int result = RunForOrForeachLoops(rememberLength, useForeach, useList);

     // Stop timer
     timer.Stop();

     // Skip this test if we got no result!
     if (result == 0)
         continue;

     // Report results!
     resultText = ...
     Console.WriteLine(resultText + ": " + timer.ElapsedMilliseconds + "ms");

     // Reset timer for next run
     timer.Reset();
 } // for
The interesting code obviously happens in RunForOrForeachLoops. It basically executes the 1 billion iterations in several different ways (8 ways, as you can guess by the for main test for loop). All of those produce the same result, half of the tests use int[] intArray, the other half uses List<int> intList. And again half of the tests uses just for loops, the other half uses foreach for the iterations. Lets examine the useForeach=true and rememberLength=false cases (btw: Iterations is 100000 and the intList and intArrays have a size of 10000 elements):

if (useForeach)
{
    if (useList)
    {
        for (int iter = 0; iter < Iterations; iter++)
        {
            result = 0;
            foreach (int val in intList)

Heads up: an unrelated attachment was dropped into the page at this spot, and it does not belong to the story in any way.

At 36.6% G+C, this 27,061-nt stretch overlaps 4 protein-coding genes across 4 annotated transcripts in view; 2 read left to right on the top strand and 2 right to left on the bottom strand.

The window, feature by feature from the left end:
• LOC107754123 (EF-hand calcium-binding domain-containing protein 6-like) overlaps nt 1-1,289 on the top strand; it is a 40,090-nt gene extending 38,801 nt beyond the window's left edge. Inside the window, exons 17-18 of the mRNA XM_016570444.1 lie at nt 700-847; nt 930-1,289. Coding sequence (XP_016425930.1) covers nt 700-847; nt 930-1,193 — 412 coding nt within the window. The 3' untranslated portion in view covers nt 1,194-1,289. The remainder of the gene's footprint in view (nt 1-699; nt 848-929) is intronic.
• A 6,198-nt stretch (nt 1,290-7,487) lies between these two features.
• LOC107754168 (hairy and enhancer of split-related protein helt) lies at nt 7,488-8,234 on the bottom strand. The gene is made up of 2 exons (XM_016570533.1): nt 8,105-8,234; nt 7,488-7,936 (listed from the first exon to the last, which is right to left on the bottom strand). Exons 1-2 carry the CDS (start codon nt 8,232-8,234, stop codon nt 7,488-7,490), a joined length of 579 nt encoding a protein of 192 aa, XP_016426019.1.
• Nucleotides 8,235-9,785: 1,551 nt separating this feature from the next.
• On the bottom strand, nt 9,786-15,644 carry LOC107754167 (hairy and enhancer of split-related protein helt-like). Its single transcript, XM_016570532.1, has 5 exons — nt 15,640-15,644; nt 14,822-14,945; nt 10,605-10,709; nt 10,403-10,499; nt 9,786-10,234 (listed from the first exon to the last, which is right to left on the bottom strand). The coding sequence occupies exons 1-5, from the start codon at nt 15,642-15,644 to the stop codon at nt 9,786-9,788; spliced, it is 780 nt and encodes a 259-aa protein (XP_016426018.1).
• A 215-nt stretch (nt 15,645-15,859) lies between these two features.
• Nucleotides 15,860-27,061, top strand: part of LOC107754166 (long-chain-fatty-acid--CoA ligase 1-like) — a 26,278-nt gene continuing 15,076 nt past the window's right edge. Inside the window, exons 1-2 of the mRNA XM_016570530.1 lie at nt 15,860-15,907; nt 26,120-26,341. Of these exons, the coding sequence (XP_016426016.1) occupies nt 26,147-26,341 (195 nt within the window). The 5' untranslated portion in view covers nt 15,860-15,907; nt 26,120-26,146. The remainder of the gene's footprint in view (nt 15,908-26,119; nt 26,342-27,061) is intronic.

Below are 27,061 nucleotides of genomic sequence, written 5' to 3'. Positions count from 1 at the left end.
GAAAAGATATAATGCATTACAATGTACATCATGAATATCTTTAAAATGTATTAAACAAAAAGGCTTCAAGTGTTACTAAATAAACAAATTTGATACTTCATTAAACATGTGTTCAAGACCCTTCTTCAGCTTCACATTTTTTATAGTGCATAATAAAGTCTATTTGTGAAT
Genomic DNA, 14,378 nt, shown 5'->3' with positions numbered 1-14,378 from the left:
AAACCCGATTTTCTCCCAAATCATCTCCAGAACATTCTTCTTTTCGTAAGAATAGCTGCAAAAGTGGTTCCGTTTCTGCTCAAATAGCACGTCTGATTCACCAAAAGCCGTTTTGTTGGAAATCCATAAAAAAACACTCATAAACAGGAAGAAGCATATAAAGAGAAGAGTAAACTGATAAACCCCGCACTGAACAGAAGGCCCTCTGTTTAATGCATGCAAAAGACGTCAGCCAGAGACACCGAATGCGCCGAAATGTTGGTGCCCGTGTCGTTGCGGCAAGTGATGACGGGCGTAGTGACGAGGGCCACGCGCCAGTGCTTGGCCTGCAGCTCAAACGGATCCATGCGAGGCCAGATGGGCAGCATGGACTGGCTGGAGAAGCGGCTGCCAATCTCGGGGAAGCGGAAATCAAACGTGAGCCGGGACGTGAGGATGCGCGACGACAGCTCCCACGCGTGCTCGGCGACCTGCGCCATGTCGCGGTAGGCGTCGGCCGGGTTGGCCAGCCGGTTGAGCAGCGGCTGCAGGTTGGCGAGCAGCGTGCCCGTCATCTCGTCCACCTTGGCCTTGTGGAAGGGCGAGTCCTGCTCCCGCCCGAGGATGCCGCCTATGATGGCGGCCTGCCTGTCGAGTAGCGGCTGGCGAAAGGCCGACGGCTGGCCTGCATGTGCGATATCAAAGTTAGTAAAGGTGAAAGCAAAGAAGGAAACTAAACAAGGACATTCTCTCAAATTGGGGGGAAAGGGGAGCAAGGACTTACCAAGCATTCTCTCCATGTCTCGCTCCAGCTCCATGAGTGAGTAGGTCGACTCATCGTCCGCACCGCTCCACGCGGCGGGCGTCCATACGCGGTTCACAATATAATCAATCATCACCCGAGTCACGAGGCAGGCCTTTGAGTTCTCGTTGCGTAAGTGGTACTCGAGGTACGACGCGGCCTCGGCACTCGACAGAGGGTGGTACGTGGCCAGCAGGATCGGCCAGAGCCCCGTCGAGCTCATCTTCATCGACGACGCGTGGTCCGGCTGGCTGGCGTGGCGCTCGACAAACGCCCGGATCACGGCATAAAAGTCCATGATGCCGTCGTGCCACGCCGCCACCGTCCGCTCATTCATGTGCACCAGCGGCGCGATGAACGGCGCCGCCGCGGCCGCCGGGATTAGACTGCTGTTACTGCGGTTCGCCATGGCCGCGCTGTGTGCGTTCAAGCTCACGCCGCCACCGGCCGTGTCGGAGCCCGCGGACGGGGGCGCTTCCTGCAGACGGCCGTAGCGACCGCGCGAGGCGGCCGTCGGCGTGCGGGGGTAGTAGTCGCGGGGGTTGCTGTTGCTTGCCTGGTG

result += val;
        } // for
    } // if
    else
    {
        for (int iter = 0; iter < Iterations; iter++)
        {
            result = 0;
            foreach (int val in intArray)
                result += val;
        } // for
    } // else
} // if
else // useForeach == false
...

To figure out the differences between those few lines of code in RunForOrForeachLoops, that almost look the same, we have go to IL code once again. First lets check out what the fastest code block Foreach+Array is being compiled to in IL:
result = 0;
foreach (int val in intArray)
    result += val;
This becomes in IL:
 L_0007: ldsfld int32[] TestSimpleForeachApp.Program::intArray
 L_000c: stloc.2 
 L_000d: ldc.i4.0 
 L_000e: stloc.3 
 L_000f: br.s L_001d
 L_0011: ldloc.2 
 L_0012: ldloc.3 
 L_0013: ldelem.i4 
 L_0014: stloc.1 
 L_0015: ldloc.0 
 L_0016: ldloc.1 
 L_0017: add 
 L_0018: stloc.0 
 L_0019: ldloc.3 
 L_001a: ldc.i4.1 
 L_001b: add 
 L_001c: stloc.3 
 L_001d: ldloc.3 
 L_001e: ldloc.2 
 L_001f: ldlen 
 L_0020: conv.i4 
 L_0021: blt.s L_0011
In L_0021 we jump up to L_0011 as long as we are not done with the loop yet. Inside all the result += val happens, but we do not see any slow code, there are no calls to any methods, there is no unboxing and this all can probably be executed quickly after being complied to assembler by the JIT (just-in-time) compiler.